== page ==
On the Grebeshkov Deal

via cdn.picapp.com

Apparently, Denis Grebeshkov has been traded to the Nashville Predators in exchange for a second round pick in 2010.  This past summer, I was critical of the Oilers handling of Grebeshkov's contract situation.  At the time, it seemed to me like the deal wasn't outright terrible, but that they could've done a lot better.  With this trade, they've taken the extra step.  Not only could they have done a lot better, they've done something terrible!  After the jump we'll take a look at the extent of the stupidity.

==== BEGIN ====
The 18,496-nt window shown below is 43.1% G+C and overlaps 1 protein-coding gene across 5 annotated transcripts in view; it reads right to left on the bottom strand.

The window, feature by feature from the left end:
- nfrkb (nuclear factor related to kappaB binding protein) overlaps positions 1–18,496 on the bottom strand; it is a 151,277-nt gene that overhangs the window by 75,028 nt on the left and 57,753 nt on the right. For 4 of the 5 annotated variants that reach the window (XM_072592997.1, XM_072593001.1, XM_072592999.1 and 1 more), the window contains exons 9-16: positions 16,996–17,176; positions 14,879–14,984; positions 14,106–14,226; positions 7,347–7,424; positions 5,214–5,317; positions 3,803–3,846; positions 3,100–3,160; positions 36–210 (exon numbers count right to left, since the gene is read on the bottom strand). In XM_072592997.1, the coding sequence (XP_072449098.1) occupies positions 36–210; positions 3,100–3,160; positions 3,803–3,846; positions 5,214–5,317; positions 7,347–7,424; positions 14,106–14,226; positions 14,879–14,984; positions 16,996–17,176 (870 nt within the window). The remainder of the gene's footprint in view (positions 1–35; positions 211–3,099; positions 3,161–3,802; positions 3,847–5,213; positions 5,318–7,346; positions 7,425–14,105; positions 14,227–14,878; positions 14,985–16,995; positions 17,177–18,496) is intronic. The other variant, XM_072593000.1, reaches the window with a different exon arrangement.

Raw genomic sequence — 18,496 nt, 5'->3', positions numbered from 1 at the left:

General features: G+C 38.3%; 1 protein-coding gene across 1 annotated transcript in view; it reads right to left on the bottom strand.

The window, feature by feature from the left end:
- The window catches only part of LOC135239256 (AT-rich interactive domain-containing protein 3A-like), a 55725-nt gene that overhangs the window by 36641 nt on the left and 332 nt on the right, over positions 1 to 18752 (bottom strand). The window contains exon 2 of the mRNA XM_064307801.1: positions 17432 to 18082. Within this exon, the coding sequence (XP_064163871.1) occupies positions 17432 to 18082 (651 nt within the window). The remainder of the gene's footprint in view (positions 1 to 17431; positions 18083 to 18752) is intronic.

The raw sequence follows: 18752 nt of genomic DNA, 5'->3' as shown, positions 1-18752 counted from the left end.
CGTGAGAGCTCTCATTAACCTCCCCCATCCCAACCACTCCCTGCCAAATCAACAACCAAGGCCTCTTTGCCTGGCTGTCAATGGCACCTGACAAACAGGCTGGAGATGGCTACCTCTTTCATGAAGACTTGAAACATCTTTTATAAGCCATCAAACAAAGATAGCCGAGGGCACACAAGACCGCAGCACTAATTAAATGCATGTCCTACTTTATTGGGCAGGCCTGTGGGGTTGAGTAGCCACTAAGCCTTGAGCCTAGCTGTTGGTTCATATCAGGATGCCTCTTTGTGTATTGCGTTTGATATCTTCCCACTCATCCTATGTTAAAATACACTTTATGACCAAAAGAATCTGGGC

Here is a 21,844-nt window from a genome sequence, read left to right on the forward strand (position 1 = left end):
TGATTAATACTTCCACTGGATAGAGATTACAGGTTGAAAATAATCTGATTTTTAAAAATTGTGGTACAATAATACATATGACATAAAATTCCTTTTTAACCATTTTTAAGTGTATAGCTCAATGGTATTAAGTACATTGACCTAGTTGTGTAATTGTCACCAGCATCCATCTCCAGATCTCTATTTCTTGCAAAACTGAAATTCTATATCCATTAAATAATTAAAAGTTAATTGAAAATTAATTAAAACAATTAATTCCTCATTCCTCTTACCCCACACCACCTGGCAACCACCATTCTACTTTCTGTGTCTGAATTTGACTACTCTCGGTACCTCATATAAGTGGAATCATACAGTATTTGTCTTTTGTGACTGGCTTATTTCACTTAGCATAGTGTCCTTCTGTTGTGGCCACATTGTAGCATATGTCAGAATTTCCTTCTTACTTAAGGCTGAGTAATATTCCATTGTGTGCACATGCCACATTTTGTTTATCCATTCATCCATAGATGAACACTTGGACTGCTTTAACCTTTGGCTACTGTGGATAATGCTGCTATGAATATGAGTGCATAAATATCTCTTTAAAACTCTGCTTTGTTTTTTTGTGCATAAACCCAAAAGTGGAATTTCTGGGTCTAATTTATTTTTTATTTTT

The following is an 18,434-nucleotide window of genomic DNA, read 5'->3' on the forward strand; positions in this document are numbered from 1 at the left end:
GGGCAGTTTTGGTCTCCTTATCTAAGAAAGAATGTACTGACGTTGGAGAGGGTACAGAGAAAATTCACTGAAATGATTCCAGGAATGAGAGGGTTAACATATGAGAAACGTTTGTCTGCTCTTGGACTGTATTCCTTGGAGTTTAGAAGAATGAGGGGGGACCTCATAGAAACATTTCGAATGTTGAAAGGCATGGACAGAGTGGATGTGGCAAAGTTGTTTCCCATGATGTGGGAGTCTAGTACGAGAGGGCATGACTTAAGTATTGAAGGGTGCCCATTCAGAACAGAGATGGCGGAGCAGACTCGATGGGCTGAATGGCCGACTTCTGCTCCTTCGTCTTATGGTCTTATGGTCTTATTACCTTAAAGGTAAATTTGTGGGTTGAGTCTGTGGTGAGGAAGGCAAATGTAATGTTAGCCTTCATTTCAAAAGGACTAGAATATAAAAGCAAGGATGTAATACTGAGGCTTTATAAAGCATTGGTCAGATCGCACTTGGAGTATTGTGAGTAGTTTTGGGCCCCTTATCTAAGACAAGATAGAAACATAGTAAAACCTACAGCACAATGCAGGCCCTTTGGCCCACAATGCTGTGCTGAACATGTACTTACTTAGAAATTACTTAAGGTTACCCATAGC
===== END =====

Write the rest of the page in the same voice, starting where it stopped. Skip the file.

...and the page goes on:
First of all, Denis Grebeshkov is a good player who was in the midst of his worst statistical season as an Oiler.  Last season, Grebeshkov looked amazing when he played with Lubomir Visnovsky and pretty decent the rest of the time.  He was mildly sheltered at EV in terms of competition but he wasn't being fed OZ draws and he was a solid + at EV.  He scored a lot at EV.  1.23 points/60. 7th in the NHL for defenders (min. 30 games).  A lot.  And although that performance was way beyond what should be expected going forward, he's had good offence each of the last three years: 0.84 pts/60 two years ago, 1.23 last year and 0.76 this season.  He brings some offence at EV, it's something you can count on.  And although he makes his share (and then some!) of defensive blunders, this is actually the first season he's been a minus player.  He's -16 5v5 so he's made it count but it's still just the first time.  His Corsi rate is poor this year (-11.54/60), but it was top-two among Oiler defenders the two years prior.  His competition has been slightly higher this season, but not significantly.  Honestly, it looks like a poor season and sometimes, that happens.  Nonetheless, Grebeshkov is a good player, and a good player who's young enough (this is his 26 year-old season) to help the Oilers when they want to contend.  Moving him for a marginal return is, on it's face, stupid.